Thursday, August 2, 2012

KoMo KoMo Serves Up Stellar Cuisine

A stylish new Korean-French restaurant in Cary’s Maynard Crossing offers innovative cuisine in a tranquil setting. KoMo KoMo, which derives its name from the words “Korean mosaic,” opened in November 2011 and has steadily built a loyal following ever since. 

Chef-owner Jae Lee is a graduate of the Culinary Institute of America and honed his skills at several fine-dining establishments in New York and the Triangle area (the Washington Duke Inn and Fins, to name a few). While Lee directs the kitchen, his wife, El Ryoo, capably oversees the front-of-house operations.

Charmingly appointed with framed quilts, vintage pottery and understated florae, KoMo KoMo’s cozy dining room beckons patrons to relax and enjoy a serene dining experience. The soothing music wafting overhead only enhances an already delightful ambiance.

KoMo KoMo represents the antithesis of the typical strip-mall-situated Asian eatery. No doubt Lee and Ryoo bring a keen sense of attention to detail. Impressively, Ryoo handled all interior decorating herself, including an eye-catching stenciled tree on one of the dining room walls.

Décor notwithstanding, nowhere is fine-tuned precision more evident than with the food. Need proof? Look no further than artfully presented appetizers like pan-seared scallops with wild mushroom and chive potato puree or chicken dumplings with soy sesame sauce.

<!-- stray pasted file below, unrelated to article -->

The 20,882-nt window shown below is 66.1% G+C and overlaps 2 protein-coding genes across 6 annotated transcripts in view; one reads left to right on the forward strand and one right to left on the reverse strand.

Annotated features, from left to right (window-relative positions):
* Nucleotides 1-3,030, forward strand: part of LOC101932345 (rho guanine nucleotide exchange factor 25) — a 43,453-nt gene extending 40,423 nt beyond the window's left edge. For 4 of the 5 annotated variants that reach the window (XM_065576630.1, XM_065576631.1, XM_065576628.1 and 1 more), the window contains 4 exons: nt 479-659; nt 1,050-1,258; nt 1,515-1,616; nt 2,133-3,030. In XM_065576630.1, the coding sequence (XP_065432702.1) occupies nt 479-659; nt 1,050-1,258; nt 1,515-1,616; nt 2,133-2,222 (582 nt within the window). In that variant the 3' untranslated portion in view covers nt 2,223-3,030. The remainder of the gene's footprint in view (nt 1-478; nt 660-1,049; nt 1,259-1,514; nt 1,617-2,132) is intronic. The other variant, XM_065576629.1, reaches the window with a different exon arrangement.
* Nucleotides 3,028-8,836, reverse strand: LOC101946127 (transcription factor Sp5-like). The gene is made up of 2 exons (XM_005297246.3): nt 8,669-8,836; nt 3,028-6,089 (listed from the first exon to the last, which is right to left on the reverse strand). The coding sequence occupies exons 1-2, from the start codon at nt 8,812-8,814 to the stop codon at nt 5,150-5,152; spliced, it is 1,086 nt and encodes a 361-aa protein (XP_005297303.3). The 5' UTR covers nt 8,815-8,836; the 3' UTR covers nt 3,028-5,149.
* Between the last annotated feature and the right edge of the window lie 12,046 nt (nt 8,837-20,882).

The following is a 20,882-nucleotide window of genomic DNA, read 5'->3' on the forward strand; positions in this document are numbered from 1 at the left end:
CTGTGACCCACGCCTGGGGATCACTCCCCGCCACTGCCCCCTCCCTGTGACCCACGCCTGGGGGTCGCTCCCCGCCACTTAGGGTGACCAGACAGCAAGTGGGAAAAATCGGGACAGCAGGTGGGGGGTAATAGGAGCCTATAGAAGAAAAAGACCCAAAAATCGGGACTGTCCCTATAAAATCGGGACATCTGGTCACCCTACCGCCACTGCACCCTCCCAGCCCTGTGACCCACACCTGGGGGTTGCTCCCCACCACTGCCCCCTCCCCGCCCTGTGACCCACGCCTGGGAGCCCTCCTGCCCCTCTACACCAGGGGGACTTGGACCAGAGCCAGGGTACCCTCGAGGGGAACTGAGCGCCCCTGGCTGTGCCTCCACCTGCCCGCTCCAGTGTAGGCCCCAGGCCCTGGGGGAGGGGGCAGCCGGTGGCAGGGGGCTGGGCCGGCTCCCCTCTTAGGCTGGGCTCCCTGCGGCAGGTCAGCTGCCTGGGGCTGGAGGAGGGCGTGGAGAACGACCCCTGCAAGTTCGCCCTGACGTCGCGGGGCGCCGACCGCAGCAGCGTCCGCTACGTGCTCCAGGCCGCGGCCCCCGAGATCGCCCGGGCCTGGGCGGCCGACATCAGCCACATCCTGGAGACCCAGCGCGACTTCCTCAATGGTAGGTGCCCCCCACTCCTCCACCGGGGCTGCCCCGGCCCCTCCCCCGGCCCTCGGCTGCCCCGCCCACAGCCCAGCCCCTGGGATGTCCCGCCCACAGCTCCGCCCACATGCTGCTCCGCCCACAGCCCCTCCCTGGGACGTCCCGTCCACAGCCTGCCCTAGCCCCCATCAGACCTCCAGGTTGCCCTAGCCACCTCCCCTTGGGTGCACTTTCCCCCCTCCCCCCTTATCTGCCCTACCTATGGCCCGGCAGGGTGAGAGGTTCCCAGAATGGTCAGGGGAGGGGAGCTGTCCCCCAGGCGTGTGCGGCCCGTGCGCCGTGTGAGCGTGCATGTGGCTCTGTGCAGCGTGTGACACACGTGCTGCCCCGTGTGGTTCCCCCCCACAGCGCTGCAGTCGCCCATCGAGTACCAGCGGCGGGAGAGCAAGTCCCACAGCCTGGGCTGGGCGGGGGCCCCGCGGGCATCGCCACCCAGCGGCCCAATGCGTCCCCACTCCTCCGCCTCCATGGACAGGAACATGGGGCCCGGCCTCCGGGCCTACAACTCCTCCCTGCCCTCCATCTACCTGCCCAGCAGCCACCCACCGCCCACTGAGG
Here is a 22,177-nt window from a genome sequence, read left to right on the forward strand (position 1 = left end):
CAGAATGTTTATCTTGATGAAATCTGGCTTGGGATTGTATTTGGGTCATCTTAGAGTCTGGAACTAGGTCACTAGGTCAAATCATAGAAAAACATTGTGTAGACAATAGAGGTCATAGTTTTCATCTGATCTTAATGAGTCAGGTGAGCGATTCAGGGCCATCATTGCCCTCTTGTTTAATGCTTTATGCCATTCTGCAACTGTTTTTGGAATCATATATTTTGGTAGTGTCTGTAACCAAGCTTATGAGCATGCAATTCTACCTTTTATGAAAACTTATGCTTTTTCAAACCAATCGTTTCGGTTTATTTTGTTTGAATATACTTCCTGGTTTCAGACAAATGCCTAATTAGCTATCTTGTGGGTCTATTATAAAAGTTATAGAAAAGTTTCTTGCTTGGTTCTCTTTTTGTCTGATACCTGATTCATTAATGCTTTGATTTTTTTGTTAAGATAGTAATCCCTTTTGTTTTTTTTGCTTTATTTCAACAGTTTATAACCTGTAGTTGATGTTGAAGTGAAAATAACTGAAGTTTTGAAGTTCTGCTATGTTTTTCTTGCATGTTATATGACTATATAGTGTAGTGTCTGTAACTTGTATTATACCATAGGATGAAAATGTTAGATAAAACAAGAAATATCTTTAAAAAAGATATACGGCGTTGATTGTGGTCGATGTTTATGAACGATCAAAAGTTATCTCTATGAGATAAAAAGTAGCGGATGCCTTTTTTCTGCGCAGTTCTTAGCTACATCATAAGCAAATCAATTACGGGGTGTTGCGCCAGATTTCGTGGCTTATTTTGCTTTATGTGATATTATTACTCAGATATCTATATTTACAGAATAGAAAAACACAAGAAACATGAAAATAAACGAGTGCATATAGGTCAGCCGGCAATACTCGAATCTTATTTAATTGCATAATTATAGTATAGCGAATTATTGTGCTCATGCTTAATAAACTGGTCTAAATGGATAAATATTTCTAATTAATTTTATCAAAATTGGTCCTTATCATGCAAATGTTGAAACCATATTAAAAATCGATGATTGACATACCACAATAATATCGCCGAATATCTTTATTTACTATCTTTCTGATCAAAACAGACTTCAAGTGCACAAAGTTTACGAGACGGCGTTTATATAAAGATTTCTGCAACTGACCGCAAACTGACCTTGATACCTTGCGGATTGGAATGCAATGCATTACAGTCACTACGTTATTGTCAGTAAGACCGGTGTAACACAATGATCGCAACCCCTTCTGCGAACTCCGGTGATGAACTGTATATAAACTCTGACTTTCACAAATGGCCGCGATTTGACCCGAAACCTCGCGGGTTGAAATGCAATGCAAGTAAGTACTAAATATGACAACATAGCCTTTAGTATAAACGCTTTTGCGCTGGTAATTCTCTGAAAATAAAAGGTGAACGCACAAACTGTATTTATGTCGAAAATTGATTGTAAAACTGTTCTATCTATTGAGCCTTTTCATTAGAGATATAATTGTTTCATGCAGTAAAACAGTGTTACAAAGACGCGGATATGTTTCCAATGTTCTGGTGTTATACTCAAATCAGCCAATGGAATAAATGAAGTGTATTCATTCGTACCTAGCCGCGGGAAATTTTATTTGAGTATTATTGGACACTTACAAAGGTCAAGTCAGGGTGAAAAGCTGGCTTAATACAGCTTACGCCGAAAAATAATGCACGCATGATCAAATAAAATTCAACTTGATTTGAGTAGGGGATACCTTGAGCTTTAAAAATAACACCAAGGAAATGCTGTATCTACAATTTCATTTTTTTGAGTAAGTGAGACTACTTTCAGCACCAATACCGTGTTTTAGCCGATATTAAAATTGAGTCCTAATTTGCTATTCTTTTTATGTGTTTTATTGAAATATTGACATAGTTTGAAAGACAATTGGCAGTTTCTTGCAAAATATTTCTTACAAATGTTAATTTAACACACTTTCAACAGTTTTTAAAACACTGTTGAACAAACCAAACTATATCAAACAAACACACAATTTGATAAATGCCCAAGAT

Indeed the menu offerings are interesting — if not ambitious. 

Dinner entrees, which start at $12, represent French- and Korean-infused selections alike. Aficionados of bouillabaisse (a traditional Provençal seafood stew) will find much to like about KoMo KoMo’s rendition. The same goes for Korean specialty bulgogi ssam, which essentially comprises lettuce leaf wraps with marinated beef.

Another signature main course is bibimbap, a bowl-style meal featuring multigrain rice mixed with various vegetables and, if desired, pork, beef or tofu. Other solid dishes at dinnertime include skewered grilled chicken and mushrooms with mint-enhanced couscous and yogurt sauce, and Atlantic salmon with fava beans, radish and lemon fennel citronette.

 At lunchtime, tempting specials such as the Meyer lemon organic chicken roll with artisan salad or combo meal including half a sandwich, soup and a salad come in under $10. The rich lobster ravioli with ginger and fennel also merits consideration.

A reservation-only tea service is available on Wednesdays from 2:30-3:30 p.m., featuring a platter of mini-sandwiches, tarts and desserts with coffee or tea. Free Wi-Fi Internet access is an added bonus.

When it comes to desserts, you can’t go wrong with the house-favorite ginger lemongrass creme brulee, coconut rum raisin bread pudding or the KoMo red velvet cake.

Open six days a week for lunch and dinner, KoMo KoMo is closed on Sunday. Reservations are strongly recommended for groups larger than four people.

KoMo KoMo on Urbanspoon 


  1. I remember the italian cookbooks making a an Italian fusion about them scallops that are soaked in Japanese soy sauce and oyster. I would like to try both someday if I ever get the recipes.

  2. I love Korean food. Correct me if I'm wrong, but I just love the taste of "Chap-chae" as well as the famous Kimchi. Anyway, just by looking at the photo of KoMo KoMo, I can say that this restaurant serves one of the best Korean foods in the area. Also, the interior design looks cozy which would surely make every guest to return. I also commend the owner for choosing simple sets of furniture.